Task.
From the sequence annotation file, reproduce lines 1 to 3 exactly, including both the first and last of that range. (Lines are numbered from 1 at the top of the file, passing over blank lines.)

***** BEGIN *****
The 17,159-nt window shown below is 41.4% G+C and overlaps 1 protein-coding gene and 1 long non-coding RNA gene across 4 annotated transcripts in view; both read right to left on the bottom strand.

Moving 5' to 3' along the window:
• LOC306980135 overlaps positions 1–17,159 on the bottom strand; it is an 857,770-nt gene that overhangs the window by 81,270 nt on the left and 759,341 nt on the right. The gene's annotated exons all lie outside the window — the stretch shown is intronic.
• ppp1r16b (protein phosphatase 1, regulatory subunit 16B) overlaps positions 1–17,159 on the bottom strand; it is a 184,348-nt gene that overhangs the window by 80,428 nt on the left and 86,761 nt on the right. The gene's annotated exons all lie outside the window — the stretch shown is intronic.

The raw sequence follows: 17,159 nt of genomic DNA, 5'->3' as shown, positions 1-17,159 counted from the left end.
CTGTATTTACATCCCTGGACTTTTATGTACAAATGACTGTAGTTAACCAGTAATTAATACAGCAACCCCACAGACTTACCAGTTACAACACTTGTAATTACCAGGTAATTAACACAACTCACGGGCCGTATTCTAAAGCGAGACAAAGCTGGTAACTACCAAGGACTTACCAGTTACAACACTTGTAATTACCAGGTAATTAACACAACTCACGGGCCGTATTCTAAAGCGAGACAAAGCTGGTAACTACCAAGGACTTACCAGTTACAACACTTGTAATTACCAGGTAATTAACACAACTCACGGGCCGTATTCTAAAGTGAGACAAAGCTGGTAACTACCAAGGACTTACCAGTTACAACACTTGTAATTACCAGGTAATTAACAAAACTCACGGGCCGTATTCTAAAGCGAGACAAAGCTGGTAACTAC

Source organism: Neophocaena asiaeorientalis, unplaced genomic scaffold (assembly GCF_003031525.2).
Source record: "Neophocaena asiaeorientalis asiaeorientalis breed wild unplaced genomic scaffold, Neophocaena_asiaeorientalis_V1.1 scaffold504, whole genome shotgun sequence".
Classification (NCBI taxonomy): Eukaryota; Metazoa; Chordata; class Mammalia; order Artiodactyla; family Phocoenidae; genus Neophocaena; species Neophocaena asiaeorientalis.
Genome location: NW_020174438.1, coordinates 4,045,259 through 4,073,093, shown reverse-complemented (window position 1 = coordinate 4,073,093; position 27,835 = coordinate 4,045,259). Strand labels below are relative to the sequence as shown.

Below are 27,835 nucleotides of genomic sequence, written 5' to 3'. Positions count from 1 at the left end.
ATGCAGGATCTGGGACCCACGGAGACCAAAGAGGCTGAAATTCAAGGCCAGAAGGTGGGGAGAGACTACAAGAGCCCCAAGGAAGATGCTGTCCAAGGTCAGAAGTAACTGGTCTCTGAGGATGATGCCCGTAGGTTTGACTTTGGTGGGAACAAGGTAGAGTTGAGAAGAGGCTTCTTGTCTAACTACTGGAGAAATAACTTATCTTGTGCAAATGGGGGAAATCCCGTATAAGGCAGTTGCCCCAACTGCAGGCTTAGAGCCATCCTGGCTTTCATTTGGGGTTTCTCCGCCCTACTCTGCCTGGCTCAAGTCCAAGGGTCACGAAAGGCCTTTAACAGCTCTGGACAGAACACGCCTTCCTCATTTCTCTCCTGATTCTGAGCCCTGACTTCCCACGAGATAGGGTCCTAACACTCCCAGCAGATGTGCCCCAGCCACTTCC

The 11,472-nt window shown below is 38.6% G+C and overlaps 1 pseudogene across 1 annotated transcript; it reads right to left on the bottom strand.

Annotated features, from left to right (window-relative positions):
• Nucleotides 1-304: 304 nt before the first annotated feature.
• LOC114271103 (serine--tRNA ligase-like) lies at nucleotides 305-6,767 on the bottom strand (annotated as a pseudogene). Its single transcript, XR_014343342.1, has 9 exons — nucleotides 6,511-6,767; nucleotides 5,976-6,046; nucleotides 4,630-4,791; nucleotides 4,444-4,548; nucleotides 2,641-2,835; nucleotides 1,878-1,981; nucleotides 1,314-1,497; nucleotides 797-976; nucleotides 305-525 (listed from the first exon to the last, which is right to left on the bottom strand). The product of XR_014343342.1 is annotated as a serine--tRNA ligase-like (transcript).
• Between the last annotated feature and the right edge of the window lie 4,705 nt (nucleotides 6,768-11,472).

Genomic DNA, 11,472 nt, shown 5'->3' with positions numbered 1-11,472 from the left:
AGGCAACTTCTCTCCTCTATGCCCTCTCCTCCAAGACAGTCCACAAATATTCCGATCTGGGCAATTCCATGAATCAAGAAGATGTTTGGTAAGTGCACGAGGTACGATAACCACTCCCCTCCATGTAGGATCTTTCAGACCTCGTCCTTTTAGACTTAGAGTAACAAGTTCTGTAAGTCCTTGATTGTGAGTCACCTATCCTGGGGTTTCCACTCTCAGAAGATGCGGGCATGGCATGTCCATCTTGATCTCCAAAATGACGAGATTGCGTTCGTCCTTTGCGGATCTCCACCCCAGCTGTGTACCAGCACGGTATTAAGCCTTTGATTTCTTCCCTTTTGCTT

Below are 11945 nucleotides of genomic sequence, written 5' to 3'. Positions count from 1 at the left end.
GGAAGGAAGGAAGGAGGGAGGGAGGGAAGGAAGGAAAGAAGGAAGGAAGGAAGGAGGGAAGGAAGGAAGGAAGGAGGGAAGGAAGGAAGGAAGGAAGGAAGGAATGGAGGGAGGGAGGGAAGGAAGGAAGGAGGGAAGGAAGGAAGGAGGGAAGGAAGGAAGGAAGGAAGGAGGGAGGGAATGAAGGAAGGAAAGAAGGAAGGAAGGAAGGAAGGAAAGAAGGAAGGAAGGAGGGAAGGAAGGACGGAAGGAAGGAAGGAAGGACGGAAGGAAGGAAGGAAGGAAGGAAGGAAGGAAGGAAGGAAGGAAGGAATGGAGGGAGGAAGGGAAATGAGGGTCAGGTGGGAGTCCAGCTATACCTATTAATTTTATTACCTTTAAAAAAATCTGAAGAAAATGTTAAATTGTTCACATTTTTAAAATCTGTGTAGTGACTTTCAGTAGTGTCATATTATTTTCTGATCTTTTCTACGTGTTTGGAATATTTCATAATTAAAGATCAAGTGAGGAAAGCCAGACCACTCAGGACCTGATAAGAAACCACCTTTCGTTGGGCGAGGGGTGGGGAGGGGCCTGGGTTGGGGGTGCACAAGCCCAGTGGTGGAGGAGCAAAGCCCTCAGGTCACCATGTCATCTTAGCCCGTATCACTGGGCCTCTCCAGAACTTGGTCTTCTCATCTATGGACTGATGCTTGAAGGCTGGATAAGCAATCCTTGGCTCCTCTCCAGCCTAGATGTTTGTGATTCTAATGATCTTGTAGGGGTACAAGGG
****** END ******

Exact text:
The 17,159-nt window shown below is 41.4% G+C and overlaps 1 protein-coding gene and 1 long non-coding RNA gene across 4 annotated transcripts in view; both read right to left on the bottom strand.

Moving 5' to 3' along the window:
• LOC306980135 overlaps positions 1–17,159 on the bottom strand; it is an 857,770-nt gene that overhangs the window by 81,270 nt on the left and 759,341 nt on the right. The gene's annotated exons all lie outside the window — the stretch shown is intronic.